THE vicissitudes necessarily incident to an out-door and primitive mode of life are never the first causes of any disease, though they may sometimes betray its presence. Bronchitis, nowadays perhaps the most frequent of all infantile diseases, makes no exception to this rule ; a draught of cold air may reveal the latent progress of the disorder, but its cause is long confinement in a vitiated and overheated atmosphere, and its proper remedy ventilation and a mild, phlegm-loosening (saccharine) diet, warm sweet milk, sweet oatmeal-porridge, or honey-water.
THE mortality tables, forming the theoretical basis of life insurance, having been explained, it remains to be shown how they are employed in practice. There is a fundamental difference between life and fire or marine insurance that must first be considered.
EFFORTS have been made, at all times in which the spirit of investigation can be said to have existed, to ascertain the condition of the interior of the earth. There has been no lack of unfounded assumptions on the subject, and fanciful hypotheses were held even down to a period in which correct conclusions had been reached upon it—to the beginning of the nineteenth century.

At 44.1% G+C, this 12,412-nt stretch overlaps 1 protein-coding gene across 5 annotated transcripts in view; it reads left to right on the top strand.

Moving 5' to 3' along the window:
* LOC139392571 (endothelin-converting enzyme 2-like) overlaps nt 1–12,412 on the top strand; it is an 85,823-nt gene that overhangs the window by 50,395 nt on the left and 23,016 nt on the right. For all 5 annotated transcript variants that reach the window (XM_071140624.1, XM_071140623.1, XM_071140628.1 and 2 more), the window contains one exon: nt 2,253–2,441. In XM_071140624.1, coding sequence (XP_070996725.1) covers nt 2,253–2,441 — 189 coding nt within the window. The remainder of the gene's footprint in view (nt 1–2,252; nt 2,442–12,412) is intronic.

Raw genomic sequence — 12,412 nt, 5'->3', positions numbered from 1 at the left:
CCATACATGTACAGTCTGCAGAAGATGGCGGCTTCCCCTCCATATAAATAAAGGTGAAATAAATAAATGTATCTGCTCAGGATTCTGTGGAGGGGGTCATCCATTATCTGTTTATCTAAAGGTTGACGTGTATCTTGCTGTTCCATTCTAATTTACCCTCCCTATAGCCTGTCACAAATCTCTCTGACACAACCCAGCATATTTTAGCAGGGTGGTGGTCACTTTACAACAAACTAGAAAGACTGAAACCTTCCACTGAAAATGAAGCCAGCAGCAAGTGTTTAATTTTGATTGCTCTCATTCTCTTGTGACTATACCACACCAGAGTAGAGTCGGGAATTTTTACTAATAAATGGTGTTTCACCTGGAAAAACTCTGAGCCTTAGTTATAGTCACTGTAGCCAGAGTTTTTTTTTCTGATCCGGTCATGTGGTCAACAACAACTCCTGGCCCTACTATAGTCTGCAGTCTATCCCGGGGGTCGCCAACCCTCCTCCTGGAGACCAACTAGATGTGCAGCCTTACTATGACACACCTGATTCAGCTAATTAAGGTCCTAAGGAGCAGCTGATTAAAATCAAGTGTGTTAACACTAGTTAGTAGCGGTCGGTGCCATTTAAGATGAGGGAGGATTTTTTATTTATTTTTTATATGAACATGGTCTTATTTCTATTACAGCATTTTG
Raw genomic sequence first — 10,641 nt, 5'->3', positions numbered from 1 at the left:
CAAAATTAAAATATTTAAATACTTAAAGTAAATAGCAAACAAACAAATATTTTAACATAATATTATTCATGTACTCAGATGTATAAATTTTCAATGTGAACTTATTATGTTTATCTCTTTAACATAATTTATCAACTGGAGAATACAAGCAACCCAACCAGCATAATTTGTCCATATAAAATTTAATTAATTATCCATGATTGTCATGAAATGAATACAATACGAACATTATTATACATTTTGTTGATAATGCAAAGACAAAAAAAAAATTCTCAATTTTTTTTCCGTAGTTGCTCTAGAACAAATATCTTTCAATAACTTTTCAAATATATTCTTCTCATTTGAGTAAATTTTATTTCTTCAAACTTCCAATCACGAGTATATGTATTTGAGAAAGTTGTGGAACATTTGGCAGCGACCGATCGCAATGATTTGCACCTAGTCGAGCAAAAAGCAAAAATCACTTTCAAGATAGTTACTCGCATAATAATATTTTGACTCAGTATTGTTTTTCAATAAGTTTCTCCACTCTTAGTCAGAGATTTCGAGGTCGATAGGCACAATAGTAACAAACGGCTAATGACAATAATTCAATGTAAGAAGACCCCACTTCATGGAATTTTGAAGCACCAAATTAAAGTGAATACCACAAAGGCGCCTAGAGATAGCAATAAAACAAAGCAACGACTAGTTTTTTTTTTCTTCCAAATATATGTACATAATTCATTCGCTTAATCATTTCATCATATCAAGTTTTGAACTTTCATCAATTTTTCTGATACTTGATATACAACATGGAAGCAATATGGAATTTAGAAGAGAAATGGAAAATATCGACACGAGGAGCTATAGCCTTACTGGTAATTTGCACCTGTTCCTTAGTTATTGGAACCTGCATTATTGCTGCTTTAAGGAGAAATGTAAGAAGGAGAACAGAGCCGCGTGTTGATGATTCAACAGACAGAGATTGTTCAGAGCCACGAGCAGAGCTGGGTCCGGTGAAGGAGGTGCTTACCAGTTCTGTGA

PRECEDING chapters have prepared the way for framing conceptions of the two fundamentally-unlike kinds of political organization, proper to the militant life and the industrial life, respectively. It will be instructive here to arrange in coherent order those traits of the militant type already incidentally marked, and to join with them various dependent traits ; and in the next chapter to deal in like manner with the traits of the industrial type.
OPENING ADDRESS BEFORE THE INTERNATIONAL MEDICAL CONGRESS.
SIR JAMES PAGET
AS I look around this hall my admiration is moved not only by the number and total power of the minds which are here, but by their diversity, a diversity in which I believe they fairly represent the whole of those who are engaged in the cultivation of our science.